Institutional Dehumanization

Sometimes, in our current discussions of human variation in the age of genetic manipulation, it is easy to forget the central role of the environment  in shaping human behaviour. This video from United Nations Television provides a powerful example of institutional dehumanization and of the power of families and communities to overcome dehumanization.

A transcript follows the cut.

You can read about Jorge’s story here.

Thanks to the United Nations and Mental Disability Rights International for their excellent work on this.


For the last 15 years, Julio Brotelo has been waking up behind bars. He’s only 23. His crime? To have a severe form of a little understood condition: autism. His sentence: to be locked away from a society that didn’t know what to do with him.

24-year-old Jorge Bernal is also profoundly autistic. He, too, was locked away as a little boy. But for all they have in common, their stories have turned out very differently.

When Julio’s mother abandoned him as a baby, his grandmother Sinforosa Domingez was left to raise the severely mentally disabled two-year-old:

“I loved him very much. I saw him grow, but I suffered a lot during that time when he had his attacks. One day he fell in the bath and crashed his head. Things were always happening to him.”

Struggling to cope, she resorted to tying Julio to a tree to keep him from escaping. At 7 years old, Julio was taken away from her and was put into the state’s only psychiatric hospital. At first, he was cared for individually by nurse Lucilla Contrares, seen in this footage, shot at the time:

“He was such a tense boy. Hyper-active, he’d cry, he’d shout, he used to break everything. He used to hit himself against the wall. When he used to run to a corner, shouting and crying, I’d say, ‘come here, Juli, my baby, come here to my arms.’ And he’d come and put his head on my lap and he’d calm down. I would stroke his head and pet him until he was calm. We’d spend hours like that.”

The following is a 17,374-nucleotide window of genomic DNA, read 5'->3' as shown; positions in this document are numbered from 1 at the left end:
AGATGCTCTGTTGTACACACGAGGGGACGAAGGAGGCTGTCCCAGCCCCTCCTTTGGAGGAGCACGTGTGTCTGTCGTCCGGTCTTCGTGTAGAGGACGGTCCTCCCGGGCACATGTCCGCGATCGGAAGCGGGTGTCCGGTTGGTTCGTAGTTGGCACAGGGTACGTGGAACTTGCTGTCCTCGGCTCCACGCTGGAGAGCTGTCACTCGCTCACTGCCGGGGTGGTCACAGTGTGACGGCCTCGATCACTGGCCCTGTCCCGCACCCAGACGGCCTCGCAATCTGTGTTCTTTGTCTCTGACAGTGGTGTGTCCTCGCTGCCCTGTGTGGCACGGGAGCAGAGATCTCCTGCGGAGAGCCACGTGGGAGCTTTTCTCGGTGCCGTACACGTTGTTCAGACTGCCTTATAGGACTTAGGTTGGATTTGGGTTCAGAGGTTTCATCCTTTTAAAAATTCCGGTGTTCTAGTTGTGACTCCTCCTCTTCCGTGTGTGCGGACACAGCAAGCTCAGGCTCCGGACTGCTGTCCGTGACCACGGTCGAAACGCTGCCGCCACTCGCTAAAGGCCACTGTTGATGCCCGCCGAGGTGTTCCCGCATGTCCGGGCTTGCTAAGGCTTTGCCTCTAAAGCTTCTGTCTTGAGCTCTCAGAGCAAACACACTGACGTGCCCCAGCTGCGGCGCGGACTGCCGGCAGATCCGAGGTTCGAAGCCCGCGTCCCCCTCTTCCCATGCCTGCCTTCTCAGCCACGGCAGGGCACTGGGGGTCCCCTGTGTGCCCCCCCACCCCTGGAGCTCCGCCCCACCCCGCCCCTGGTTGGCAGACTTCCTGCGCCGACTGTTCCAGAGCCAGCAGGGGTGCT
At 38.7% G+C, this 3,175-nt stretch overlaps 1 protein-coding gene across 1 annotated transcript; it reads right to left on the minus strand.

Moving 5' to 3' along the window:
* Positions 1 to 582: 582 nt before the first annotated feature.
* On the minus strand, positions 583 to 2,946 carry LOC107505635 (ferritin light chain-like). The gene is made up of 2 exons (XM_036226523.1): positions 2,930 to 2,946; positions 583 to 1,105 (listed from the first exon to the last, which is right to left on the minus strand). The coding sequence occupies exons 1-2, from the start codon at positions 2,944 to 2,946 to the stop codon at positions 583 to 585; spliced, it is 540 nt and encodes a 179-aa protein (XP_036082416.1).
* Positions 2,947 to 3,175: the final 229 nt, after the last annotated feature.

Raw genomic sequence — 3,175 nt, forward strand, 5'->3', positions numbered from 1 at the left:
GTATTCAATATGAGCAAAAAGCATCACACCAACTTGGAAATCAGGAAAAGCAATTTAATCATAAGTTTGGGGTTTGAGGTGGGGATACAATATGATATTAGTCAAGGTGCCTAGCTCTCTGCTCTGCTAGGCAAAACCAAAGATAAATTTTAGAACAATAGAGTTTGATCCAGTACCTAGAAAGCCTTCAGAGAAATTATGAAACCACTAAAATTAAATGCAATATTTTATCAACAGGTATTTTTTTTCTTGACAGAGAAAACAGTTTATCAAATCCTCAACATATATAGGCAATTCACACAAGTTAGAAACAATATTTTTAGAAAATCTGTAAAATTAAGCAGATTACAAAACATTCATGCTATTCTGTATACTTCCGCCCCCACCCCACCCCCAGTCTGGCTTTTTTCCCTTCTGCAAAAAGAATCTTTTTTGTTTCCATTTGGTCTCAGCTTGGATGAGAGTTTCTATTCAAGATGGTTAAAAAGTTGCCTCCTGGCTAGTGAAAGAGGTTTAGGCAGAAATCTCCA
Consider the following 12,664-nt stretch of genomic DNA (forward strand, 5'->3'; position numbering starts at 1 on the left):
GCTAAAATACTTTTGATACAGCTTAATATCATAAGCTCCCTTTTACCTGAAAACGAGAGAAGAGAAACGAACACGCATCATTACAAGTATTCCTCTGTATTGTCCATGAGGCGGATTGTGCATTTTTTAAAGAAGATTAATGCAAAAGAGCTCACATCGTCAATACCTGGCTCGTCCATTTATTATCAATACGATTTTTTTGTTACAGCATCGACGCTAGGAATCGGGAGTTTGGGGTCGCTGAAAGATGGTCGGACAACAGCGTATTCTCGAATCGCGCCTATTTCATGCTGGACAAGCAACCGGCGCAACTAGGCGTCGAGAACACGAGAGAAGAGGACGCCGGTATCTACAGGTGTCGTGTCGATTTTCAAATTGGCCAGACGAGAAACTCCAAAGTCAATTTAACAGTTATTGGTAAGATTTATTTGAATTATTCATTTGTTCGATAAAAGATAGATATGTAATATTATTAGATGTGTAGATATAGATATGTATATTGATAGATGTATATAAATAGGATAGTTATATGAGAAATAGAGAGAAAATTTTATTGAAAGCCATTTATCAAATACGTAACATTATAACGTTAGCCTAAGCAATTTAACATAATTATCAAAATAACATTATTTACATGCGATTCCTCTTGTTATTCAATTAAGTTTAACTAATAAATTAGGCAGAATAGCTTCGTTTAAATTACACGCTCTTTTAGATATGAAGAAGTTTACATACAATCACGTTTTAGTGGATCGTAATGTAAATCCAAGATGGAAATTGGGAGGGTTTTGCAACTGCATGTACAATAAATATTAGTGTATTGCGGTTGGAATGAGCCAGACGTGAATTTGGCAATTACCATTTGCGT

When the funding set aside for his care ran out, everything changed. He was taken from Lucilla and put into the men’s section where, for his own safety, he was locked up alone.

Jorge Bernal’s story began in another poor household in Asuncion. Like Julio, Jorge has an extreme form of autism. For some, this condition makes them unable to relate to the world or communicate with people around them. For others, like Julio and Jorge, it can reduce them to a state of lonely despair and agitation. After his mother, Blesse de Aravalo gave birth to her sixth child, she could no longer cope with Jorge, who used to run away constantly. In desperation, she turned to the authorities for help. The only solution, they told her, was to put Jorge in the institution:

“They told me there was no help available, but I could go and visit him when I wanted, ‘because your son is never going to be useful to society,’ they said.”

In 1996, 12-year-old Jorge was also admitted to the neuropsychiatric hospital and put in the cell next to Julio. For 23 hours a day, they were locked away alone, in filthy cramped cells. This is where Alison Hillman, from the organization Mental Disability Rights International, found them in 2003. She shot this footage of them:

“They slept and ate and resided in the very same space that they defecated and urinated. They were taken out of their cells to be hosed off. When people are locked away from society, they’re really invisible.”

Manfred Novak is the UN special reporter on torture:

“I think it is very, very important for those who are excluded, not just those with disabilities, the poor and others, are integrated into normal life. That is a major principle of human rights in general.”

In response to the human rights violations uncovered by Alison, conditions in the hospital have improved. But, although the authorities are looking for an alternative, Julio remains in a cell today.

Alison: “I think mostly it’s been a lack of resources and a lack of knowing what to do. People with disabilities have the right to be in the community and to receive the services and supports that they need to live in the community.”

While Julio’s future depends on money being found to pay for new, community-based care for him, Jorge’s torment ended 18 months ago. After 9 years in the institution, his mother was finally able to bring him home. Jorge has blossomed and re-learned the social skills he lost during his years in isolation.

Blesse: “I feel really good, because it’s like it was before. I’ve been living with the guilt of having put my son in there, but he came back and for me that was the absolute best. What I want now is to be able to give him the life he wants.”

This is Jill Fickling with United Nations television in Paraguay.

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